The Angel Levine (1970)

“These days, all of us need angels more than we admit.” – Dr. Arnold Berg

Number of Times Seen – 1 (6 Apr 2021)

Brief Synopsis – A down on his luck tailor is visited by a man who claims that he is an angel and has been sent to help him.

My Take on it – This is a film that I came across by accident and was pleasantly surprised at how interesting it was.

The combination of Zero Mostel and Harry Belefonte is great because they are so mismatched yet allow for the story to still work so well.

The story presents two men who have issues with their faith and their encounter with one another makes each of them question that faith over and over and they attempt to seek answers along the way.

They find ways to try and keep things quite light as there are some very heavy and deep themes that resonate throughout.

The film gives us a nice ambiguity as things progess which makes not only the characters question certain aspects of things but also makes the audience also wonder along similar lines.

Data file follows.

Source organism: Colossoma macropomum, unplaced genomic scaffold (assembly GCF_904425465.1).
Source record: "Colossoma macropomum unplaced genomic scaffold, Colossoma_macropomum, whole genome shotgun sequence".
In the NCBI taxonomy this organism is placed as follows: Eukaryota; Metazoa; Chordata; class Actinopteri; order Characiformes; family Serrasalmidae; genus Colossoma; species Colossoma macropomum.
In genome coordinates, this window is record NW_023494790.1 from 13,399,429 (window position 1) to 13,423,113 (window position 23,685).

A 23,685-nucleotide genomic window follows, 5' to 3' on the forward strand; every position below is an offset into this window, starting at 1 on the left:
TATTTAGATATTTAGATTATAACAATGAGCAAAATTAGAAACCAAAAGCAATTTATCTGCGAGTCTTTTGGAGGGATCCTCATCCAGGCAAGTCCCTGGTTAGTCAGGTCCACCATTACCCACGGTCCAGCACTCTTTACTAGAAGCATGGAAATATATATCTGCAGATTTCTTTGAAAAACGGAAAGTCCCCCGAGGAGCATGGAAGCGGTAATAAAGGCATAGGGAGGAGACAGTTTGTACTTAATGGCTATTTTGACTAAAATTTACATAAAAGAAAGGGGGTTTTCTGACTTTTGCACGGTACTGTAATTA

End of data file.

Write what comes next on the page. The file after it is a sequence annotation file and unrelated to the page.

Unfortunately, it isn’t as powerful as one might hope for even if it is able to hit some of the right chords along the way.

MovieRob’s Favorite Trivia – The script is based on a short story by Bernard Malamud, “Angel Levine,” which was first published in the December 1955 issue of Commentary. In the original story, Mishkin’s name was Manischewitz, and his wife’s first name was Leah. The story also had a much more upbeat ending. (From IMDB)

Rating – BAFTA Worthy (6/10)


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One thought on “The Angel Levine (1970)

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